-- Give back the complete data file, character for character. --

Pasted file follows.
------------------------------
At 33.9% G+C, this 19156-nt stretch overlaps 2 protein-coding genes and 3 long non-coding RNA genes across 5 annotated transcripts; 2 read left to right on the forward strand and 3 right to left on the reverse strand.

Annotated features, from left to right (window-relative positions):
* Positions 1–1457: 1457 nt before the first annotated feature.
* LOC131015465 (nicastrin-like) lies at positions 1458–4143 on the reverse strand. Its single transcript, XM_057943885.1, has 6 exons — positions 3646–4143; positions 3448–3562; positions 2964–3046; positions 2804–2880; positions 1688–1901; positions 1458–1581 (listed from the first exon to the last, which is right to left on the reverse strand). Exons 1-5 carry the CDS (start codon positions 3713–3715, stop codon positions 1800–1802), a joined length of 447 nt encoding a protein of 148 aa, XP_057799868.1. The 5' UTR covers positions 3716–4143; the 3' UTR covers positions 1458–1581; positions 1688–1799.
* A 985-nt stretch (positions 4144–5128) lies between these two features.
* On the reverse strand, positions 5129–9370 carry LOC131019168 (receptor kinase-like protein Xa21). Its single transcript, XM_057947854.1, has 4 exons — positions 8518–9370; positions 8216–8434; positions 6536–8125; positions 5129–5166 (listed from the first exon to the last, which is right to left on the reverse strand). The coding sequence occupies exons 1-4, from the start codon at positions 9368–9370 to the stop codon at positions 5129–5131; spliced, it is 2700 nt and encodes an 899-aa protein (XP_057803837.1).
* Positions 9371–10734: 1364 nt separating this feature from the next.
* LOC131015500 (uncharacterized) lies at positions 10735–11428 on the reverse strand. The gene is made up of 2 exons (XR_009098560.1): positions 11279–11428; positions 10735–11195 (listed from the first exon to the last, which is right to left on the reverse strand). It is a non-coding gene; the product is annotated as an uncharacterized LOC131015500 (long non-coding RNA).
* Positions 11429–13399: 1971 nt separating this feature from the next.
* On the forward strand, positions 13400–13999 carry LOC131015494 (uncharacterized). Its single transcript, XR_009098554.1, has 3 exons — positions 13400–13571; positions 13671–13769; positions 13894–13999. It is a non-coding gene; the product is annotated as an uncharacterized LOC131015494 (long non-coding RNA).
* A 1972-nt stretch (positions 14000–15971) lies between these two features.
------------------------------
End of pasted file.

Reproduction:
At 33.9% G+C, this 19156-nt stretch overlaps 2 protein-coding genes and 3 long non-coding RNA genes across 5 annotated transcripts; 2 read left to right on the forward strand and 3 right to left on the reverse strand.

Annotated features, from left to right (window-relative positions):
* Positions 1–1457: 1457 nt before the first annotated feature.
* LOC131015465 (nicastrin-like) lies at positions 1458–4143 on the reverse strand. Its single transcript, XM_057943885.1, has 6 exons — positions 3646–4143; positions 3448–3562; positions 2964–3046; positions 2804–2880; positions 1688–1901; positions 1458–1581 (listed from the first exon to the last, which is right to left on the reverse strand). Exons 1-5 carry the CDS (start codon positions 3713–3715, stop codon positions 1800–1802), a joined length of 447 nt encoding a protein of 148 aa, XP_057799868.1. The 5' UTR covers positions 3716–4143; the 3' UTR covers positions 1458–1581; positions 1688–1799.
* A 985-nt stretch (positions 4144–5128) lies between these two features.
* On the reverse strand, positions 5129–9370 carry LOC131019168 (receptor kinase-like protein Xa21). Its single transcript, XM_057947854.1, has 4 exons — positions 8518–9370; positions 8216–8434; positions 6536–8125; positions 5129–5166 (listed from the first exon to the last, which is right to left on the reverse strand). The coding sequence occupies exons 1-4, from the start codon at positions 9368–9370 to the stop codon at positions 5129–5131; spliced, it is 2700 nt and encodes an 899-aa protein (XP_057803837.1).
* Positions 9371–10734: 1364 nt separating this feature from the next.
* LOC131015500 (uncharacterized) lies at positions 10735–11428 on the reverse strand. The gene is made up of 2 exons (XR_009098560.1): positions 11279–11428; positions 10735–11195 (listed from the first exon to the last, which is right to left on the reverse strand). It is a non-coding gene; the product is annotated as an uncharacterized LOC131015500 (long non-coding RNA).
* Positions 11429–13399: 1971 nt separating this feature from the next.
* On the forward strand, positions 13400–13999 carry LOC131015494 (uncharacterized). Its single transcript, XR_009098554.1, has 3 exons — positions 13400–13571; positions 13671–13769; positions 13894–13999. It is a non-coding gene; the product is annotated as an uncharacterized LOC131015494 (long non-coding RNA).
* A 1972-nt stretch (positions 14000–15971) lies between these two features.